Builders should factor in the additional costs for excavation and any necessary soil improvement. Precise planning and soil testing is crucial to identify the best solutions for the foundation and avoid unnecessary costs.

Soil class 6: Light rocky soil - A solid basis for foundations

Soil class 6 refers to rock that is easier to work with, such as loosely bedded or friable rock. This type of soil provides an excellent basis for the construction of foundations as it has a high load-bearing capacity and stability. Working on light rock soil can still be challenging and require specialised equipment, but is generally less costly and time-consuming than heavy rock soil.

Thorough planning is essential for projects built on light rock soils in order to maximise the benefits of this stable foundation. This can significantly reduce the cost of the foundation and ensure the longevity of the structure.

Soil class 7: Heavy rocky soil - challenges and opportunities

Soil class 7 comprises heavy rock soil characterised by its strength and stability. However, dealing with heavy rock often requires the use of blasting techniques or specialised drilling equipment, which can increase the cost of excavation. Despite the higher initial investment, heavy rock soil provides an exceptionally solid foundation for structures, which is beneficial in the long term.

Builders should factor the additional costs of working on heavy rocky ground into their budget planning. At the same time, it is an opportunity to build on extremely stable ground that is less susceptible to subsidence and other ground movements.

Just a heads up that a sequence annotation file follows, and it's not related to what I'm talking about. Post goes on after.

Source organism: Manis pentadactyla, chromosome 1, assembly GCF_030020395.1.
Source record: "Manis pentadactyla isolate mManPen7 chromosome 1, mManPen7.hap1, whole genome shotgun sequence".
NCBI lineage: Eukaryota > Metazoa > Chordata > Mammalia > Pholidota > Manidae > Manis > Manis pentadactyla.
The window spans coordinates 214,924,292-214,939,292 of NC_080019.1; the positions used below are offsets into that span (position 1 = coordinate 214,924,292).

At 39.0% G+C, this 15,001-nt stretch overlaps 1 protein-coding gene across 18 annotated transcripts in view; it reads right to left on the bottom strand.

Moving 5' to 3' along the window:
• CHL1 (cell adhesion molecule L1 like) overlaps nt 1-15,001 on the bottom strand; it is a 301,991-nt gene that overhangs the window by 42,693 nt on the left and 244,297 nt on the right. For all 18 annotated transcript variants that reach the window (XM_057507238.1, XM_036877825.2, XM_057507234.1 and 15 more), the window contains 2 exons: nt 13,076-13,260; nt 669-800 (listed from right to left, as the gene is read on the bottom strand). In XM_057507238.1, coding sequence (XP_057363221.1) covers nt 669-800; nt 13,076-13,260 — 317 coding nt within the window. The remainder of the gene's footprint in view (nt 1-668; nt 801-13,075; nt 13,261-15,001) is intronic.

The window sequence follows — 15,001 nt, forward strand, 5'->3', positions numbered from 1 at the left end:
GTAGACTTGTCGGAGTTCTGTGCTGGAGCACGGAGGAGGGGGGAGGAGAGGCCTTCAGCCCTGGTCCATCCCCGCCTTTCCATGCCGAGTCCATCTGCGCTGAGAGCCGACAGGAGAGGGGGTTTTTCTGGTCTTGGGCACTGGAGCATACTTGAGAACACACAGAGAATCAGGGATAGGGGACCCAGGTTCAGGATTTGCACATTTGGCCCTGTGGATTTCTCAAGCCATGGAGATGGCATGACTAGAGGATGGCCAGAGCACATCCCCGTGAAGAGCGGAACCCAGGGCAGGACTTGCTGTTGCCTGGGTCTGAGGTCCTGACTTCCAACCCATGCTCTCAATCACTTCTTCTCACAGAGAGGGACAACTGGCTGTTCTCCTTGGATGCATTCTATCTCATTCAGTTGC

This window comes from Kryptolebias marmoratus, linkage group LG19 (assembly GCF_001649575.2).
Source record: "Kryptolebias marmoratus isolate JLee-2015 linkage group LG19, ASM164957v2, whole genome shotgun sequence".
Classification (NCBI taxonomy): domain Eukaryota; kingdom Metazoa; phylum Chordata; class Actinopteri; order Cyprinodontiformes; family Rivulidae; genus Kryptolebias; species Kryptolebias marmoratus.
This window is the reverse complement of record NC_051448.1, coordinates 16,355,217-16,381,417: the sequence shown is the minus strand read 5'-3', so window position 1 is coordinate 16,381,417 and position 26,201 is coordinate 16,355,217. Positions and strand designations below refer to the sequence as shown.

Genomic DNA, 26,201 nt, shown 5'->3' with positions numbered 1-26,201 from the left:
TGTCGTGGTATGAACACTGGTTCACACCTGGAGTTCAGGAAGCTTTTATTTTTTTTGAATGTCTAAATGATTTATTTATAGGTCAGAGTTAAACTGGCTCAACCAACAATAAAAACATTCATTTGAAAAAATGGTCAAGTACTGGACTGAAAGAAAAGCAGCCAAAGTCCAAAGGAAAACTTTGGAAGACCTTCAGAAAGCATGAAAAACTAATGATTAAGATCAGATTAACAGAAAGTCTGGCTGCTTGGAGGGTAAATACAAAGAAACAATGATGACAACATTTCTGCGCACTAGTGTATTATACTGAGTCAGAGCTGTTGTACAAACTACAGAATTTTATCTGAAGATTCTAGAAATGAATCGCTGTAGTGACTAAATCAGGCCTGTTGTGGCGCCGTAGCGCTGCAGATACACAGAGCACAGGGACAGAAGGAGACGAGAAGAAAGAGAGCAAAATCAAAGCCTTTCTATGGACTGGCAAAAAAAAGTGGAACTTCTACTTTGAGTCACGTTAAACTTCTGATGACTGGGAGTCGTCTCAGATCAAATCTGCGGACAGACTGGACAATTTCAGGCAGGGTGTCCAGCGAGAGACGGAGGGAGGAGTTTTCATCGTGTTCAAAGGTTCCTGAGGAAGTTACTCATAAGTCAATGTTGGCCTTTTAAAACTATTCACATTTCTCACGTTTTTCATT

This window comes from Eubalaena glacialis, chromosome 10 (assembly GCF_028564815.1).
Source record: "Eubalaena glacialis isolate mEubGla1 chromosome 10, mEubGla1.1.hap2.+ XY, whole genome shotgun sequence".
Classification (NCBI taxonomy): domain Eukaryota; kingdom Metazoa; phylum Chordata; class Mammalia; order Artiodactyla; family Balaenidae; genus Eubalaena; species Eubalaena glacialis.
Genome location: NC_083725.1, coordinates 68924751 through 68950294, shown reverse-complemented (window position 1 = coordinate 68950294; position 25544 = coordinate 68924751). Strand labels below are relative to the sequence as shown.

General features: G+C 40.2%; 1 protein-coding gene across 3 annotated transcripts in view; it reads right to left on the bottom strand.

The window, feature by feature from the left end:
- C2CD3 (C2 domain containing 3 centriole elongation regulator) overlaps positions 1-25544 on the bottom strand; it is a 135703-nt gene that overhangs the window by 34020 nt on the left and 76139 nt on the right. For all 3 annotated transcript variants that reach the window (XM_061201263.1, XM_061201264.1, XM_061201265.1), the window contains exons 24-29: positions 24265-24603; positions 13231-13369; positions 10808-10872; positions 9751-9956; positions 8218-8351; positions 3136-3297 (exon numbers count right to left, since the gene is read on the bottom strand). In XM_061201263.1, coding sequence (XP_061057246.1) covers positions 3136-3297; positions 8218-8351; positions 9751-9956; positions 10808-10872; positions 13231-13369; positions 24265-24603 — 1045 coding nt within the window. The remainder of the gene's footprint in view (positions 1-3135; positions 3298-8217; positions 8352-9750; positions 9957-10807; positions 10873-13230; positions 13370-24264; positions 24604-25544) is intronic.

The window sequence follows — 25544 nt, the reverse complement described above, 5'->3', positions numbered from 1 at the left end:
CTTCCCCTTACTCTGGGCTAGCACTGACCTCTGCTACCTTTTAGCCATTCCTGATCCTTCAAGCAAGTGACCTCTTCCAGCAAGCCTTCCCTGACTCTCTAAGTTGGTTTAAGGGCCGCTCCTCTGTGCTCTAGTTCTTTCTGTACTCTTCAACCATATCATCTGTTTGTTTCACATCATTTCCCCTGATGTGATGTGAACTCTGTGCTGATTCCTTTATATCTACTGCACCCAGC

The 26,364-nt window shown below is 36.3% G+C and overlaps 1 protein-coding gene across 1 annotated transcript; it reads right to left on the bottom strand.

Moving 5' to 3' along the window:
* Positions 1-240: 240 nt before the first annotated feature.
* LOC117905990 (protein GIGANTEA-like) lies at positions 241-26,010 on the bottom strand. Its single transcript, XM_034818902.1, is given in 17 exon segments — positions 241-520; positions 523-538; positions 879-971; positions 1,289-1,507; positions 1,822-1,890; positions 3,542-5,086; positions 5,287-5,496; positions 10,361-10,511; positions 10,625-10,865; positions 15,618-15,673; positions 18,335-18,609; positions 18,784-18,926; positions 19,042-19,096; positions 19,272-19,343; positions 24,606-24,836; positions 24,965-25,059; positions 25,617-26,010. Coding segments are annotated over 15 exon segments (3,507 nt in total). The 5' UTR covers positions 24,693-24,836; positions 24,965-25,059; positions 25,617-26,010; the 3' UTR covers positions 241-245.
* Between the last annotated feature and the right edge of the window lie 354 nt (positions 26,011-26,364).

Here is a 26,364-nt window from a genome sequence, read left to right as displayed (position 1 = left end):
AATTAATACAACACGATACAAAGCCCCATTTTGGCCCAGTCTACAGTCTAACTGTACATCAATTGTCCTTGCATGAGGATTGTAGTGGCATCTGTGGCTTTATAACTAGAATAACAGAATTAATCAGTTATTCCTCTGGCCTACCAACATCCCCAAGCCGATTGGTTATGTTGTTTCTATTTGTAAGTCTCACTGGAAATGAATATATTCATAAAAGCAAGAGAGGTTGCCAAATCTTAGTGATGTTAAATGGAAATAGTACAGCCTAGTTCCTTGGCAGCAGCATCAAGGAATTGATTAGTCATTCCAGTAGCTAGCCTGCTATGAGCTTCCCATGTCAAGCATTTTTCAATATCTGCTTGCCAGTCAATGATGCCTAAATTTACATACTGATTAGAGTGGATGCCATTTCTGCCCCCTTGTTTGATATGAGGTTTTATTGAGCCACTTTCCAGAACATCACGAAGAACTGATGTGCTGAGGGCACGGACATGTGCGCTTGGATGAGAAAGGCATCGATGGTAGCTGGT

Soil classes DIN 18300 - changes and innovations

The categorisation of floors according to the DIN 18300 was an essential component of the German Construction Contract Procedures (VOB) for decades. This classification, which primarily relates to the loading, loosening, conveying, compacting and installation of loose rock, assessed the recoverability of rock and other materials in earthworks. Soils were categorised into different classes according to their physical resistance.

However, a significant change took place with the new edition of VOB/C in 2015: The traditional soil classes were replaced by so-called Homogeneous areas replaced. This change now requires soil and rock to be categorised into different homogeneous areas according to their condition before earthworks begin. Specific properties and characteristics of the material are decisive for this categorisation.

A major innovation of the homogeneous areas is the consideration of soil chemistry. This innovation reflects the increasing importance of construction on former industrial sites, which are often characterised by contamination. The adjustment takes account of the fact that the construction industry is increasingly confronted with contaminated sites and requires a more detailed assessment of soil properties.

Homogeneous areas in construction - Soil classes new

Homogeneous areas define zones that consist of one or more layers of rock or soil and extend over a limited area. Allocation to a homogeneous zone is based on the properties that are relevant for processing by earthmoving equipment and is characterised by corresponding DIN standards regulated. A homogeneous area therefore summarises soil and rock areas that have similar processing characteristics.

There are no fixed designations for the classification of homogeneous areas in DIN, which makes the classification partially subjective and leaves it up to the expertise of the assessor. Frequently used designations are, for example, A1, A2, A3 or B1, B2, B3, but this can lead to confusion, as the allocation to certain construction works is not always clear. To simplify this assignment, it is recommended that the corresponding trade is named first and the areas are numbered consecutively. The homogeneous areas include